I have a question about sample size calculations under the Bayesian setting, and would like either some ideas/suggestions, or reference papers that might help.

In general, my problem is as follows. I have a population of computer parts of which some proportion of the parts will be defective. I would like, say, for no more than 1% of the parts to be defective. Here, I consider a part to be defective if the corresponding measured value $X$ > 10. Now, if I have, say, 1,000,000 of these computer parts then I could test 99% of them to see if the defect rate is higher than 1% (which I don't want to do). However, I want to only test a subset of the parts to be able to make the "no more than 1% defective parts claim" with some level of certainty.

Now, I would like to approach this problem from the Bayesian point-of-view, and assume that the distribution of measurements $X$ follows some distribution (say, Normal($\mu$, $\sigma^2$)) and associated prior $p(\mu,\sigma^2)$. Under the Bayesian paradigm how does one proceed with sample size estimation for this scenario? I.e., how do I choose a sample size such that I have some level of certainty that the $Pr(X>10) < 0.01$, for example.

Also, I don't want to treat the variable as binary since I do have continuous measurements $X$ that I can leverage.

  • 2
    $\begingroup$ Pretty much the only way to be certain that $Pr(X>10)<0.01$ is to choose the prior so that this holds, and then to not draw any sample, because the sample may always bring up observations with $X>10$ that can "spoil" this probability. I guess being "certain that $Pr(X>10)$ is whatever" is not what you really want to achieve, because in fact you want to find out what the data have to say about $Pr(X>10)$, don't you? $\endgroup$ Dec 13, 2021 at 23:49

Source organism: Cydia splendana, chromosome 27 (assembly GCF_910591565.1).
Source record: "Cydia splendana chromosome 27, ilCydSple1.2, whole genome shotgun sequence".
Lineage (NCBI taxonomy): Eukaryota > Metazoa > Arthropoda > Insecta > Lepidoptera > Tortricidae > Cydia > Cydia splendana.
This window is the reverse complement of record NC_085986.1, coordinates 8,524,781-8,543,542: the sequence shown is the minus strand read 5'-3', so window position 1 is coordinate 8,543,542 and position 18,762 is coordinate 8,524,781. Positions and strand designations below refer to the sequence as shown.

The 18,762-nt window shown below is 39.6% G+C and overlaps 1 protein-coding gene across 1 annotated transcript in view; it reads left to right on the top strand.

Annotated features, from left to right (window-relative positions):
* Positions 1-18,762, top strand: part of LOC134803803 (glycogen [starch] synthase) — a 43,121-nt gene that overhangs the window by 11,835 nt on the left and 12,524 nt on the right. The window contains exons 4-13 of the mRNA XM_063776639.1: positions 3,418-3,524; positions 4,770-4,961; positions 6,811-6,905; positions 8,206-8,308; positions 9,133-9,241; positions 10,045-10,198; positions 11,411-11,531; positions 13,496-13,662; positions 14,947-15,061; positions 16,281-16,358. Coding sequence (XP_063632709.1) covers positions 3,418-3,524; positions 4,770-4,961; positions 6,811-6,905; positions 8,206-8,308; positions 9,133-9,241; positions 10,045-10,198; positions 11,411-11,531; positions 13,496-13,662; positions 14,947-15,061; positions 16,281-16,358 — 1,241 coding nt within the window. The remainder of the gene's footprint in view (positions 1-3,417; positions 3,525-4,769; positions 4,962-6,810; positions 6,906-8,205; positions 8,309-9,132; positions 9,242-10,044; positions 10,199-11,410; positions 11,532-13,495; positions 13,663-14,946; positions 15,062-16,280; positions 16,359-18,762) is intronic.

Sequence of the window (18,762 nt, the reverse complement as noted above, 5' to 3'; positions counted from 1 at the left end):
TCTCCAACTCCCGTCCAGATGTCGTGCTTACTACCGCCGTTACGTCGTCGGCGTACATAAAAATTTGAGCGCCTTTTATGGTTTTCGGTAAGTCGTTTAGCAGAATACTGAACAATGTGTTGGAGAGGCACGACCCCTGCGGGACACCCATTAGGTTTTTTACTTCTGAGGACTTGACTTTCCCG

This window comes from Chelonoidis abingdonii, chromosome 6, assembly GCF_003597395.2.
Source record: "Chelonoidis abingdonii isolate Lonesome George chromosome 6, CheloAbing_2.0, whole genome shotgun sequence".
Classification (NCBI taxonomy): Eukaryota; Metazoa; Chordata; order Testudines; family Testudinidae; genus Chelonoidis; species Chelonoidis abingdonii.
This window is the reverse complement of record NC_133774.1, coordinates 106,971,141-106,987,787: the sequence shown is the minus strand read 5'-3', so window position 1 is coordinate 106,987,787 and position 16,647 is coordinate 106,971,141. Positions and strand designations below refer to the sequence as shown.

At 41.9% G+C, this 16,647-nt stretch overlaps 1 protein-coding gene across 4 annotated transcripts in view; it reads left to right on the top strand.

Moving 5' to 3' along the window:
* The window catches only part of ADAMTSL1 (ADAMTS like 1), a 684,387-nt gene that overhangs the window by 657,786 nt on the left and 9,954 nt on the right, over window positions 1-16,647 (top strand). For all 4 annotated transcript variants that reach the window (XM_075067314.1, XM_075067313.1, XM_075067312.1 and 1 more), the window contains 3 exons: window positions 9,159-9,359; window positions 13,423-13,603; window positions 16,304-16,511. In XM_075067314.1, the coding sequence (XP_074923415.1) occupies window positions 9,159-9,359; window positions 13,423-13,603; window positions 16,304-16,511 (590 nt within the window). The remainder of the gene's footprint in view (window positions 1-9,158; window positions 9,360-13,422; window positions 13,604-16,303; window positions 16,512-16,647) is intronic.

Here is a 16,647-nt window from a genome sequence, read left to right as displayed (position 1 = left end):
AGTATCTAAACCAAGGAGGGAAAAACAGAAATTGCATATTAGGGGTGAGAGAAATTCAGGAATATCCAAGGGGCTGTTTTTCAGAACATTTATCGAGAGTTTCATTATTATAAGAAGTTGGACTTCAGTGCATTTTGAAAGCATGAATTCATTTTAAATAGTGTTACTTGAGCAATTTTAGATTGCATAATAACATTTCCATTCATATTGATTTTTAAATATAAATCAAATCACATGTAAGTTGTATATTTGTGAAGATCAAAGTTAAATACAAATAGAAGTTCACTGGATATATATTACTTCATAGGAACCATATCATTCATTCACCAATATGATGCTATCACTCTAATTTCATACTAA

• $\begingroup$ @ChristianHennig Yes sorry. Perhaps certain is a bit loose here. Maybe it should have been more probabilistic. Like how can I choose the sample size such that the probability that Pr(X>10) < 0.01 is no larger than $1-\alpha$. I basically want high probability that the statement is true. $\endgroup$
    – John Smith
    Dec 13, 2021 at 23:52
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    $\begingroup$ I'm not an expert in Bayesian sample size calculations, however I think you want something like what you state in your comment above assuming that indeed in your number of 1,000,000 parts the relative frequency of defective parts is at most $\beta$, and note that $\beta$ may need to be smaller than 0.01, because if $\beta=0.01$, then it will probably not be possible to get the probability for $Pr(X>10)\ge 0.01$ arbitrarily small. $\endgroup$ Dec 14, 2021 at 0:00